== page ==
Virgin of the 7 Daggers // Vernon Lee

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Vernon Lee = Violet Paget, claimed by some to be the best writer of supernatural fiction in the 19th Century and infinitely better than Henry James.

Having read this collection of stories and having never touched a page of James, I can say this is undeniably true.

First off, when I started reading the first story I thought it was a very long opening chapter of a novel, not a short story, so the structure really blew me away. I had no idea where the story was going. It was only when the plot seemed to be reaching a dead end that I flicked forward and realised the second chapter was a whole different story.

It was a bit deflating, not enough to forget that the main character was in love with a mystical snake lady and his granddad was strangely immortal, but it still would’ve been better if the story had gone on to another location, perhaps an alternate dimension or the Oort Cloud.

In future, should I read all short stories thinking they’re novels?

It might help.

Should writers write novels as if they’re short stories?

Anything to add something new.

There’s something about 19th Century fiction, or authors, the way they write their characters. Psychologically, they’re weird and deep, they have active minds and they think in a way that seems almost like a foreign language now. Even Sherlock Holmes has this style, though most people are used to his shtick.

Whenever I read most modern fiction, I feel like I’m reading something a person down the road wrote.

Even if it’s sci-fi.

You ever read Redshirts?

All those characters…you could’ve listened in on them at a coffee shop in the US, there’s no distinction in thought or voice.

With older fiction, or modern fiction from other countries, or some zines, you don’t get this problem. If it is a problem. Maybe other people enjoy it. Judging by the success of things like Redshirts, I guess they do.

I don’t wanna pick on Redshirts. It’s not a bad book. You could take most modern books and find the same thing. And sometimes there’s gold in the mainstream. Like the story by Kij Johnson about being fucked in an escape pod by an alien. It’s just weird how the same people who pick that up for their mag, also pick up stuff that is nowhere near the same quality.

Maybe 120 years ago, someone would’ve felt the same about Vernon Lee. It’s probable, the language would’ve felt familiar to them, the same way something like Redshirts feels 100% American blog to me.

But wasn’t supernatural fiction fresher back then?

Don’t we have millions of books now, most of them not that different in voice and style?

There are six stories in this collection, some of them blurring into each other [in my memory].

The first one is the most distinct as I still don’t really know what the point of it was or why the main character became obsessed with the Snake lady. It’s never fully explained, as far as I know, though the clues are there throughout. I just can’t remember any of them. It’s been a year since I read it, maybe I should go back and re-read?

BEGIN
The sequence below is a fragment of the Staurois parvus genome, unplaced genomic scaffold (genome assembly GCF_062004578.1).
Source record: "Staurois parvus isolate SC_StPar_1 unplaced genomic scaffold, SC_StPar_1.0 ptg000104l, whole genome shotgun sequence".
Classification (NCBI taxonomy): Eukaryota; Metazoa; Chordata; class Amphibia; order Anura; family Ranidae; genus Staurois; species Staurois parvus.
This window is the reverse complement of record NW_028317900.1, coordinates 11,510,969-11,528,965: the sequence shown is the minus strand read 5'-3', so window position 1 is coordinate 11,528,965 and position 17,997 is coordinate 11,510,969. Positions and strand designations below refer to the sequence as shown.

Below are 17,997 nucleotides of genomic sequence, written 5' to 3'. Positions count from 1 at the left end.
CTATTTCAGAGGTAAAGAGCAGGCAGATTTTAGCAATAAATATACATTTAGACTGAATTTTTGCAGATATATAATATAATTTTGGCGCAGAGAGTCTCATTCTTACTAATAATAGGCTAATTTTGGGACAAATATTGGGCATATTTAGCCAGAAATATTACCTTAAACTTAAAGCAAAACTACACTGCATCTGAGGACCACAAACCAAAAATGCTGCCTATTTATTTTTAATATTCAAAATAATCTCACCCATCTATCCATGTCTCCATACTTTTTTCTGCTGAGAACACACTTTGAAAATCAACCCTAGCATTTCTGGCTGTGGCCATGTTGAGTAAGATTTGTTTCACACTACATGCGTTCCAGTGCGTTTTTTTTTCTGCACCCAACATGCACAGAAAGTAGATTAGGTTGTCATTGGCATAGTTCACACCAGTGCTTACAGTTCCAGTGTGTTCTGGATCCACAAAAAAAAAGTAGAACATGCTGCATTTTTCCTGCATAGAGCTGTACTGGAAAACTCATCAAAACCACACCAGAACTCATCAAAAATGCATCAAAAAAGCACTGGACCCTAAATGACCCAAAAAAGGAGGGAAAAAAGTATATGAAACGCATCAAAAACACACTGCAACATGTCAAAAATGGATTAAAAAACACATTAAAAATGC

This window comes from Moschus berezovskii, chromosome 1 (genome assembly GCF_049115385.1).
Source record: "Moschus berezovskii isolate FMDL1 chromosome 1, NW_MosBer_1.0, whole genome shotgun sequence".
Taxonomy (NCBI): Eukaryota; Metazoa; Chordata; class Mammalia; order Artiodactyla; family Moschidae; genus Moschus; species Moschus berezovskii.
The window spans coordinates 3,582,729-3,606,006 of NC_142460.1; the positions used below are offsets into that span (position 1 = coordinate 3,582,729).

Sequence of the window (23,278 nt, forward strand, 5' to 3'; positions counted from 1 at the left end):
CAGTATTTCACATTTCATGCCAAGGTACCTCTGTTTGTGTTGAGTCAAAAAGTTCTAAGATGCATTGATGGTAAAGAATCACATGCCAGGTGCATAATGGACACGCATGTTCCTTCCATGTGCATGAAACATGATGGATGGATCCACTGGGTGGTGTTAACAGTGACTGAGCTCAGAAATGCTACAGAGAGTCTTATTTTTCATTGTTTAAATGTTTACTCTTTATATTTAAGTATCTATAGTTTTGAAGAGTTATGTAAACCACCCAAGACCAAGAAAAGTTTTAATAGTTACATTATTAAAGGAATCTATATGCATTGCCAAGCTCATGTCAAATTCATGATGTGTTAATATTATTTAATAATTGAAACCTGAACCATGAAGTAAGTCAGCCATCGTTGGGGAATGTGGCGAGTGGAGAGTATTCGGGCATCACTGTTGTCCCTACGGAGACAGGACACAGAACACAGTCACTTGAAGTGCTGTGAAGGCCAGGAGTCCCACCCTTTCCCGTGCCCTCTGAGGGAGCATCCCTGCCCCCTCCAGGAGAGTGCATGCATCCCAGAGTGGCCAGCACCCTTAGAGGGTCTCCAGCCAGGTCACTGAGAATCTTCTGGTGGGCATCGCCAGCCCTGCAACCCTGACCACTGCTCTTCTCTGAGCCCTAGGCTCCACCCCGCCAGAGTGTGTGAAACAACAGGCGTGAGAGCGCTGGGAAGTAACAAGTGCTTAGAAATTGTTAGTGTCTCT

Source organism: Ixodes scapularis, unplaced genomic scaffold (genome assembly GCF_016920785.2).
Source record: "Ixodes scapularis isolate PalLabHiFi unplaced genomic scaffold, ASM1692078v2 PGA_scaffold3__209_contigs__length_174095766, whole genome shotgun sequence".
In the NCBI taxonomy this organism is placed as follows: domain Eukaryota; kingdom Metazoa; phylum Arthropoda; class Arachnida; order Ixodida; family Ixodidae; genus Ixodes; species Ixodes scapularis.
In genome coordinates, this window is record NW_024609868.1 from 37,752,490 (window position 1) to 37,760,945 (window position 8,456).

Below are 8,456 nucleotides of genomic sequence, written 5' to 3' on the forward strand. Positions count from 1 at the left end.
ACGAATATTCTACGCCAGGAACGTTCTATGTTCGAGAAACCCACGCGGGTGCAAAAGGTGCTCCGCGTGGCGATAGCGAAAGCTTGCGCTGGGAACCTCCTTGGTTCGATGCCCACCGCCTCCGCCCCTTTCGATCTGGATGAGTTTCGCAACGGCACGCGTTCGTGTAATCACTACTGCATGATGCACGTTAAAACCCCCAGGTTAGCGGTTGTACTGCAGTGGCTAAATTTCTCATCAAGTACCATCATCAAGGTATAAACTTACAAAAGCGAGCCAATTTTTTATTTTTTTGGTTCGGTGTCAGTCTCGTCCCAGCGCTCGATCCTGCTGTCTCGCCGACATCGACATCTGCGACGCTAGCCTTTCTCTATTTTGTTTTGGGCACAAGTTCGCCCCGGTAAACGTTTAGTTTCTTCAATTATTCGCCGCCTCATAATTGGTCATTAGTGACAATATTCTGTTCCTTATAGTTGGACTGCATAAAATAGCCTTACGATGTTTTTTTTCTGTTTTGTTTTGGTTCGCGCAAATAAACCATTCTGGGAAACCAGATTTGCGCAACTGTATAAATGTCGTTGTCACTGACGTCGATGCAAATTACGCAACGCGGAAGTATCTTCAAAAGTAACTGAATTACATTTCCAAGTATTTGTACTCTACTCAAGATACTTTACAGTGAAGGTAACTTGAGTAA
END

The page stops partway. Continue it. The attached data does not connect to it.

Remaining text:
I went to the library and someone’s taken it out. Maybe they missed the clues too. It couldn’t have been an accident that they took it, the spine is very slim and it’s sandwiched between two giant books. I think the only reason I noticed it the first time was cos I was searching for Tanith Lee.

It’s sad that she’s dead.

Tanith Lee, Roj Blake, Servalan, all gone.

Anyone checked on Avon lately?

The last story, the Virgin of the 7 Daggers, is probably the worst of the collection. Perhaps it was unique at the time it was written, but the ‘hole leading to some version of Hell’ plot has been exhausted, if that was Hell he ended up in?

It seemed a bit like filler, with no exceptional weirdness to elevate it to the level of the first story. Actually, the other four stories didn’t elevate either, but they were short and the characters had more of a relatable mind, especially the young guy unimpressed with everything around him and willing to cut down a statue to free a demon just to feel some passion in life.

Overall, the first one’s the best

But only if you read it as the opening chapter of a novel.

Actually, it’s good no matter what you do with it.

Same for the whole book.

The other stories are all psychologically intriguing, or just brutally baroque…bathetic…very violent in a baroque way…I’ve looked up these words and none of them mean what I wanted to say…characters do things that are brutal and OTT yet it’s more melodramatic than realistic…you don’t get the feeling that anyone really died that way…or the characters don’t dwell on the trauma of it…

I think one guy discovers his wife packed in a trunk, cut into pieces…

Also, most of the characters are male, while Vernon Lee was female…yet it’s not a problem cos she focuses on their psychology, their obsessions, which has to be the best way to write a character of the opposite sex.

Not surprising to read that Vernon Lee [Violet Paget] developed her own theory on psychological aesthetics and was a big fan of hauntings…it’s all over her stories.

Why had I never heard of her before?

Why do some classics fade and others cement?

When you think about it, the number of people in the world who never had a chance to write or paint, in each nation and each era…the number of classics we never got…reminds me of the Swahili City States, 600 odd years of history involving China, India, Persia and West Africa, no westerners in sight, and there’s very little left to speak for it, just a Persian or two doing a travelogue…

Would it have killed others to pick up a quill? Or whatever they used for writing at that time…

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